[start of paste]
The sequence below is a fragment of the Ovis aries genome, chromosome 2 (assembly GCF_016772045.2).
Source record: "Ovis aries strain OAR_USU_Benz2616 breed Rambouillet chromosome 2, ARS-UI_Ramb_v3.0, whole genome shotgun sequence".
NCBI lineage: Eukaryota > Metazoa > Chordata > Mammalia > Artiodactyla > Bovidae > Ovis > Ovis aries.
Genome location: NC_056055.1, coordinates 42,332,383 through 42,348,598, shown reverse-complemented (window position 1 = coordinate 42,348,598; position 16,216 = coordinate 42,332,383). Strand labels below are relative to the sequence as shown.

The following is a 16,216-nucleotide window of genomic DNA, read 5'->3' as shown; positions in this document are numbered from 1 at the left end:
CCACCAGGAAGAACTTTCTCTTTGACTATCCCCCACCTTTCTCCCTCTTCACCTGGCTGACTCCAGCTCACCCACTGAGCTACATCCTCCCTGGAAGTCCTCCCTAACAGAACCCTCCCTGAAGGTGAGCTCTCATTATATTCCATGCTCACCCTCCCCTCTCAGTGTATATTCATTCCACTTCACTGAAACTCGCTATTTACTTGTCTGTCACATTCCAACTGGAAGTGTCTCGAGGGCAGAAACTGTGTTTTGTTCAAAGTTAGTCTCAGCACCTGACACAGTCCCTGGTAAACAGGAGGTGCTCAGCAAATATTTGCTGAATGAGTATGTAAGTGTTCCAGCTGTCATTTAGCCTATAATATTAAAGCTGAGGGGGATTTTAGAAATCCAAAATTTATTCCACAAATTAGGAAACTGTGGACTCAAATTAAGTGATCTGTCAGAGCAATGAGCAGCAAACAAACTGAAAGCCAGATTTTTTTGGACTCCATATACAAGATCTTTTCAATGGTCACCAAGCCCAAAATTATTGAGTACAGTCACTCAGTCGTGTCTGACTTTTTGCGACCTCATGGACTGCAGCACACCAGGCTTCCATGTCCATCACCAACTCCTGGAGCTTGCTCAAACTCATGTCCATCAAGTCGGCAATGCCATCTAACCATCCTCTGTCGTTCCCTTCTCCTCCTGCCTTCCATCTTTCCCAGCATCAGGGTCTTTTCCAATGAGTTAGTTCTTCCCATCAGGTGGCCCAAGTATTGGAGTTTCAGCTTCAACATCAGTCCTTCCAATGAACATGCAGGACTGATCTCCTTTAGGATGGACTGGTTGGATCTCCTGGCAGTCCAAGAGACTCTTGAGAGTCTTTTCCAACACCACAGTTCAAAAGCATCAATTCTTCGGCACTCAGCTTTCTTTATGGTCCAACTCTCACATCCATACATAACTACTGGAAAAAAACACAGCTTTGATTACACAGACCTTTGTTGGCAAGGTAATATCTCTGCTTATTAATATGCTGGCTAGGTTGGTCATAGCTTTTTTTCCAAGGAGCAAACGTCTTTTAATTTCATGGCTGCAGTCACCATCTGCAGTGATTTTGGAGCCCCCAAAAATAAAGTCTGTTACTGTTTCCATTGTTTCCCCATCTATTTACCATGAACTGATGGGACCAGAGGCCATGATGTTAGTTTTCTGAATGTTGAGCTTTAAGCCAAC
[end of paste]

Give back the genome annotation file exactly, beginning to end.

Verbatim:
The sequence below is a fragment of the Ovis aries genome, chromosome 2 (assembly GCF_016772045.2).
Source record: "Ovis aries strain OAR_USU_Benz2616 breed Rambouillet chromosome 2, ARS-UI_Ramb_v3.0, whole genome shotgun sequence".
NCBI lineage: Eukaryota > Metazoa > Chordata > Mammalia > Artiodactyla > Bovidae > Ovis > Ovis aries.
Genome location: NC_056055.1, coordinates 42,332,383 through 42,348,598, shown reverse-complemented (window position 1 = coordinate 42,348,598; position 16,216 = coordinate 42,332,383). Strand labels below are relative to the sequence as shown.

The following is a 16,216-nucleotide window of genomic DNA, read 5'->3' as shown; positions in this document are numbered from 1 at the left end:
CCACCAGGAAGAACTTTCTCTTTGACTATCCCCCACCTTTCTCCCTCTTCACCTGGCTGACTCCAGCTCACCCACTGAGCTACATCCTCCCTGGAAGTCCTCCCTAACAGAACCCTCCCTGAAGGTGAGCTCTCATTATATTCCATGCTCACCCTCCCCTCTCAGTGTATATTCATTCCACTTCACTGAAACTCGCTATTTACTTGTCTGTCACATTCCAACTGGAAGTGTCTCGAGGGCAGAAACTGTGTTTTGTTCAAAGTTAGTCTCAGCACCTGACACAGTCCCTGGTAAACAGGAGGTGCTCAGCAAATATTTGCTGAATGAGTATGTAAGTGTTCCAGCTGTCATTTAGCCTATAATATTAAAGCTGAGGGGGATTTTAGAAATCCAAAATTTATTCCACAAATTAGGAAACTGTGGACTCAAATTAAGTGATCTGTCAGAGCAATGAGCAGCAAACAAACTGAAAGCCAGATTTTTTTGGACTCCATATACAAGATCTTTTCAATGGTCACCAAGCCCAAAATTATTGAGTACAGTCACTCAGTCGTGTCTGACTTTTTGCGACCTCATGGACTGCAGCACACCAGGCTTCCATGTCCATCACCAACTCCTGGAGCTTGCTCAAACTCATGTCCATCAAGTCGGCAATGCCATCTAACCATCCTCTGTCGTTCCCTTCTCCTCCTGCCTTCCATCTTTCCCAGCATCAGGGTCTTTTCCAATGAGTTAGTTCTTCCCATCAGGTGGCCCAAGTATTGGAGTTTCAGCTTCAACATCAGTCCTTCCAATGAACATGCAGGACTGATCTCCTTTAGGATGGACTGGTTGGATCTCCTGGCAGTCCAAGAGACTCTTGAGAGTCTTTTCCAACACCACAGTTCAAAAGCATCAATTCTTCGGCACTCAGCTTTCTTTATGGTCCAACTCTCACATCCATACATAACTACTGGAAAAAAACACAGCTTTGATTACACAGACCTTTGTTGGCAAGGTAATATCTCTGCTTATTAATATGCTGGCTAGGTTGGTCATAGCTTTTTTTCCAAGGAGCAAACGTCTTTTAATTTCATGGCTGCAGTCACCATCTGCAGTGATTTTGGAGCCCCCAAAAATAAAGTCTGTTACTGTTTCCATTGTTTCCCCATCTATTTACCATGAACTGATGGGACCAGAGGCCATGATGTTAGTTTTCTGAATGTTGAGCTTTAAGCCAAC